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UCSF workshop helps improve palliative care communication skills among critical care nurses

UCSF workshop helps improve palliative care communication skills among critical care nurses

A workshop at the University of California San Francisco helped critical care nurses improve their palliative care communication skills, according to an article in the July issue of the American Journal of Critical Care. [More]
Study: Around 6% survive cardiac arrest outside of hospital setting

Study: Around 6% survive cardiac arrest outside of hospital setting

Cardiac arrest strikes almost 600,000 people each year, killing the vast majority of those individuals, says a new report from the Institute of Medicine. Every year in the U.S., approximately 395,000 cases of cardiac arrest occur outside of a hospital setting, in which less than 6 percent survive. Approximately 200,000 cardiac arrests occur each year in hospitals, and 24 percent of those patients survive. Estimates suggest that cardiac arrest is the third leading cause of death in the U.S. behind cancer and heart disease. [More]
New report finds variability in wait times for health care appointments throughout U.S.

New report finds variability in wait times for health care appointments throughout U.S.

Tremendous variability in wait times for health care appointments exists throughout the U.S., ranging from same day service to several months, says a new report from the Institute of Medicine. However, there is currently an opportunity to develop "systems-based approaches" -- similar to systems-based engineering approaches applied successfully in industries beyond health care -- that aim to provide immediate engagement of a patient's concern at the point of initial contact and can be used in in-person appointments as well as alternatives such as team-based care, electronic or telephone consultations, telehealth, and surge capacity agreements with other caregivers and facilities. [More]
American Journal of Respiratory and Critical Care Medicine publishes overview of MERS-CoV outbreak in Korea

American Journal of Respiratory and Critical Care Medicine publishes overview of MERS-CoV outbreak in Korea

An overview and analysis of the factors underlying the recent Middle East Respiratory Syndrome coronavirus (MERS-CoV) outbreak in Korea has been published online ahead of print in the American Thoracic Society's American Journal of Respiratory and Critical Care Medicine. [More]
UC Davis pediatricians describe challenges faced by children with asthma in California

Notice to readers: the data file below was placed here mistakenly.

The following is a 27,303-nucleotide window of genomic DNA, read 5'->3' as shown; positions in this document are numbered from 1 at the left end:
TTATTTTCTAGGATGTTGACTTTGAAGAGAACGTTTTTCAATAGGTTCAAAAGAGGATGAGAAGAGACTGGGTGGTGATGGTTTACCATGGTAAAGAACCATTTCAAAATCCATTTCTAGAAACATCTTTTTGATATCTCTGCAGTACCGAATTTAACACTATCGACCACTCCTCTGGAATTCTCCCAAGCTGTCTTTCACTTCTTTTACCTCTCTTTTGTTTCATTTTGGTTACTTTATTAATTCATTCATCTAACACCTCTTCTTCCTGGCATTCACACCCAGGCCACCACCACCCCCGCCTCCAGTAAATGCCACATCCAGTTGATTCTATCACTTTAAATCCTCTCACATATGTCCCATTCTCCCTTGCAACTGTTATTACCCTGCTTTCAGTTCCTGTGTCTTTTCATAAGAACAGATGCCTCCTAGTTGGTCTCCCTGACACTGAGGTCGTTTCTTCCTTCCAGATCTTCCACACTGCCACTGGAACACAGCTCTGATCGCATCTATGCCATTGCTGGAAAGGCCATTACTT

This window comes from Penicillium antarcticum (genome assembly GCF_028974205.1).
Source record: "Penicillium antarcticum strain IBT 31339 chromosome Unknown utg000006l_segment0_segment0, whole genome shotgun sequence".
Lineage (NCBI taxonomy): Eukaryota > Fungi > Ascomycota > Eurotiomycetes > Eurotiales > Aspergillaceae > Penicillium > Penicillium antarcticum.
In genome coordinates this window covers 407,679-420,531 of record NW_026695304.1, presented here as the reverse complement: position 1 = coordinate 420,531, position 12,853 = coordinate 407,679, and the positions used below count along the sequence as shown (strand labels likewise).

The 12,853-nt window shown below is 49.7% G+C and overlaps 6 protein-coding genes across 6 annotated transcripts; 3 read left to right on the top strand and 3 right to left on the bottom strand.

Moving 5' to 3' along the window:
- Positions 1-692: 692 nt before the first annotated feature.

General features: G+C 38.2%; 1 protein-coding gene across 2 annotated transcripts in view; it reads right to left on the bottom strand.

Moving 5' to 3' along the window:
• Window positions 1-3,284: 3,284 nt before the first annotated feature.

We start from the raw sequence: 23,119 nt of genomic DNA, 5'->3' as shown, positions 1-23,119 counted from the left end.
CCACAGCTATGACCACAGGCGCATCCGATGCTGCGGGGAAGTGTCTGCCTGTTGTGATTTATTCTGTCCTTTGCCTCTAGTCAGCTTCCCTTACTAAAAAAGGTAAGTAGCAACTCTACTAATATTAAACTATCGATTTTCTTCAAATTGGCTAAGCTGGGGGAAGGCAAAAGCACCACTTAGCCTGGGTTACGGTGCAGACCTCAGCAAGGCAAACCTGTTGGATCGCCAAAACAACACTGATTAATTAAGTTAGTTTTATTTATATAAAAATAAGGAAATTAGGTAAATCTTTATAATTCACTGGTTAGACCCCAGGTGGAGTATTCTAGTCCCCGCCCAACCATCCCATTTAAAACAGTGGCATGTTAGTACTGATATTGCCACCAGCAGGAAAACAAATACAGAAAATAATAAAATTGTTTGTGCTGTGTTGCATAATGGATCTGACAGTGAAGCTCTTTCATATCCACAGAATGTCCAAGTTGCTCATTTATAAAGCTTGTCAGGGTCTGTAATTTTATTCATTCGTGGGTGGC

UC Davis pediatricians describe challenges faced by children with asthma in California

Low flu vaccination rates, medication compliance and limited access to primary care providers have contributed to the high pediatric asthma rates in California, say UC Davis pediatricians Ulfat Shaikh and Robert Byrd, who have published an extensive study describing the challenges faced by children with asthma in California. [More]
New research reveals that polluted Toronto neighbourhoods have high rates of childhood asthma

New research reveals that polluted Toronto neighbourhoods have high rates of childhood asthma

Children who develop asthma in Toronto are more likely to have been born in a neighbourhood that has a high level of traffic-related air pollution, new research suggests. [More]
Researchers identify fast and accurate approach to diagnose respiratory tract infection

Researchers identify fast and accurate approach to diagnose respiratory tract infection

Researchers from the University of Manchester are part of a team that has identified an important new approach to diagnose infections in critically ill patients rapidly and accurately. [More]
Statins benefit patients undergoing major lung resection, lower major complications

Statins benefit patients undergoing major lung resection, lower major complications

Statins have been shown to reduce complications from cardiovascular surgery. To determine whether statins might also help those undergoing major lung surgeries, a team at Memorial Sloan Kettering Cancer Center conducted a well-designed study that randomized patients to receive either a statin or placebo before and after surgery. [More]
Certain anti-nausea medications used after operation could increase risk for irregular heartbeat

Certain anti-nausea medications used after operation could increase risk for irregular heartbeat

Certain commonly prescribed anti-nausea medications given to patients during or after an operation could increase their risk of developing an irregular heartbeat, new research has found. [More]
Autoantibodies play major role in IPF patients with acute exacerbations

Autoantibodies play major role in IPF patients with acute exacerbations